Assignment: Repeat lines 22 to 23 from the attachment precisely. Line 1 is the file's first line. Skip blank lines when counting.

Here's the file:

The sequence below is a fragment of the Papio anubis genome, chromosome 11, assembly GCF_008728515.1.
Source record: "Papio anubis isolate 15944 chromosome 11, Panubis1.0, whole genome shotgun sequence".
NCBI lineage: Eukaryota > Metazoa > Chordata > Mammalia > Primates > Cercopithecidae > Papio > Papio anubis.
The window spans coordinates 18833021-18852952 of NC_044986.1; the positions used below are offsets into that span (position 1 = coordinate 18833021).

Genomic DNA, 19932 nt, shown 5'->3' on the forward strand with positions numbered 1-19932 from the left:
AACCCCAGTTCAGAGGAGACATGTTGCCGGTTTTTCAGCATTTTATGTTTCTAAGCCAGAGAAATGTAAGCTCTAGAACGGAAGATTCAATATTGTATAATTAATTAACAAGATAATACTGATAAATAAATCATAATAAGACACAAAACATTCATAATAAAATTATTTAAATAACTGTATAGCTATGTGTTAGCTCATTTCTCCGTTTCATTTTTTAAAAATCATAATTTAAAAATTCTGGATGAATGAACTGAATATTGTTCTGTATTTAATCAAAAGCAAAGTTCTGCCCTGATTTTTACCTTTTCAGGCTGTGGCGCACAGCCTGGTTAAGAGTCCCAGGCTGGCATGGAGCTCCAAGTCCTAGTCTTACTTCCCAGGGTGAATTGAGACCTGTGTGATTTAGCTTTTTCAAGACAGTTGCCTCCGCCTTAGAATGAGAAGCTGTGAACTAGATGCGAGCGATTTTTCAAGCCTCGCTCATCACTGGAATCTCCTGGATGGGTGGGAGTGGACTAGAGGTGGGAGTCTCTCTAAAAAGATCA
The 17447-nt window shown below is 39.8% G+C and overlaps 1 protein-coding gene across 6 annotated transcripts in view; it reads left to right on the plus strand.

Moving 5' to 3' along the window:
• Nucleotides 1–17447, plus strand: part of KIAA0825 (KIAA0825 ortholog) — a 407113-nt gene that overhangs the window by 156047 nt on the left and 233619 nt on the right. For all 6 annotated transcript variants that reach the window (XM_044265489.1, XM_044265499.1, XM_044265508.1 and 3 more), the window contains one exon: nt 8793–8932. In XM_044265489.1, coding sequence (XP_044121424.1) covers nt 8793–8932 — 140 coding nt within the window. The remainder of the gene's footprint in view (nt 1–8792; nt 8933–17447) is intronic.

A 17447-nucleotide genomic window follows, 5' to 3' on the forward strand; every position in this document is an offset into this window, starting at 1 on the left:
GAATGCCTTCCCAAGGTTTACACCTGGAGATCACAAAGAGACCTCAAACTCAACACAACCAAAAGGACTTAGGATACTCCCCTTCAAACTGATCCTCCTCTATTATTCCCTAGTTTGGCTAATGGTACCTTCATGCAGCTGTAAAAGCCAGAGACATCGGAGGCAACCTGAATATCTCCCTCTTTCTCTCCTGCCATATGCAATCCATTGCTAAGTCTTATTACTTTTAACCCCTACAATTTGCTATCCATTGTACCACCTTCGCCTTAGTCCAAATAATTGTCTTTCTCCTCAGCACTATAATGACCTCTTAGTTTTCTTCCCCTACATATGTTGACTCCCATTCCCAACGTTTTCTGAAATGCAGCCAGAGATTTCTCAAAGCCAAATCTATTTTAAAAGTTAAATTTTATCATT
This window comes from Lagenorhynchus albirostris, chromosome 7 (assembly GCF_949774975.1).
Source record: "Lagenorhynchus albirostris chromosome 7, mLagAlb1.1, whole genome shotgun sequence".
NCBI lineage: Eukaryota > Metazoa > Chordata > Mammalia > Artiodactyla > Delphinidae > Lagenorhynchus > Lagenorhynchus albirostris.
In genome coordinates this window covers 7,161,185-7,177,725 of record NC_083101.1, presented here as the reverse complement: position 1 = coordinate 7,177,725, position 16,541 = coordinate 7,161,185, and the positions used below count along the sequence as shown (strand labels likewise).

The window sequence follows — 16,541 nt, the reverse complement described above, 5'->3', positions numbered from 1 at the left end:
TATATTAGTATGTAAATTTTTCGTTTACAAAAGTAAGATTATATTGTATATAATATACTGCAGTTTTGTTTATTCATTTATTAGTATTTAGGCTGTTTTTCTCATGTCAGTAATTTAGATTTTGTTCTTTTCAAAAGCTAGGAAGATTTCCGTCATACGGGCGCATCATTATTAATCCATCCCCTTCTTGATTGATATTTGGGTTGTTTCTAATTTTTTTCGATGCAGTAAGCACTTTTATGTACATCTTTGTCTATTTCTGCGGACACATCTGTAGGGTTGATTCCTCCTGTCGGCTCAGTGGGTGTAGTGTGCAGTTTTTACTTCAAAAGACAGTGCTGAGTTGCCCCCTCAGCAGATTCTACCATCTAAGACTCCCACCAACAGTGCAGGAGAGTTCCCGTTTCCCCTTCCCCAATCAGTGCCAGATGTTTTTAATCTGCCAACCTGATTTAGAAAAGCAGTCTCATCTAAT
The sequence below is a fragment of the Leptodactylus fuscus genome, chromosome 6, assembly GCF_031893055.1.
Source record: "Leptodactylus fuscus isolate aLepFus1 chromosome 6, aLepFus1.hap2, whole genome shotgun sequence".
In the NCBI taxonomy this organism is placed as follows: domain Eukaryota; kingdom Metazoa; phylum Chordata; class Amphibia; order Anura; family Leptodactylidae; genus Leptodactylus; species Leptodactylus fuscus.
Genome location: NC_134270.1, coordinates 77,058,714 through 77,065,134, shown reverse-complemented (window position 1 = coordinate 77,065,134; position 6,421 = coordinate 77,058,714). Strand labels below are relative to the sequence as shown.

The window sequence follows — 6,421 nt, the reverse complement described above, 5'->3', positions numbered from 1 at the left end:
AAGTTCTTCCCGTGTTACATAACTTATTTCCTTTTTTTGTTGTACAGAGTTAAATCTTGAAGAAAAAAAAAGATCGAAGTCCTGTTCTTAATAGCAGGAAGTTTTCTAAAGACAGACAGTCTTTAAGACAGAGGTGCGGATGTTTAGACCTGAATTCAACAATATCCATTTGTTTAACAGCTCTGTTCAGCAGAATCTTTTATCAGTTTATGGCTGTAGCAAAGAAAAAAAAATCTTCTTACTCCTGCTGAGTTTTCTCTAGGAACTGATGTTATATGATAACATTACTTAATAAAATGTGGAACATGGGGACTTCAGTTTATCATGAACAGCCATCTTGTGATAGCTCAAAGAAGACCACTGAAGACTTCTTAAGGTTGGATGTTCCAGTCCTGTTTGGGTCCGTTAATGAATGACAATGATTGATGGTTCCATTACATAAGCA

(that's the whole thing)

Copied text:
The window sequence follows — 6,421 nt, the reverse complement described above, 5'->3', positions numbered from 1 at the left end:
AAGTTCTTCCCGTGTTACATAACTTATTTCCTTTTTTTGTTGTACAGAGTTAAATCTTGAAGAAAAAAAAAGATCGAAGTCCTGTTCTTAATAGCAGGAAGTTTTCTAAAGACAGACAGTCTTTAAGACAGAGGTGCGGATGTTTAGACCTGAATTCAACAATATCCATTTGTTTAACAGCTCTGTTCAGCAGAATCTTTTATCAGTTTATGGCTGTAGCAAAGAAAAAAAAATCTTCTTACTCCTGCTGAGTTTTCTCTAGGAACTGATGTTATATGATAACATTACTTAATAAAATGTGGAACATGGGGACTTCAGTTTATCATGAACAGCCATCTTGTGATAGCTCAAAGAAGACCACTGAAGACTTCTTAAGGTTGGATGTTCCAGTCCTGTTTGGGTCCGTTAATGAATGACAATGATTGATGGTTCCATTACATAAGCA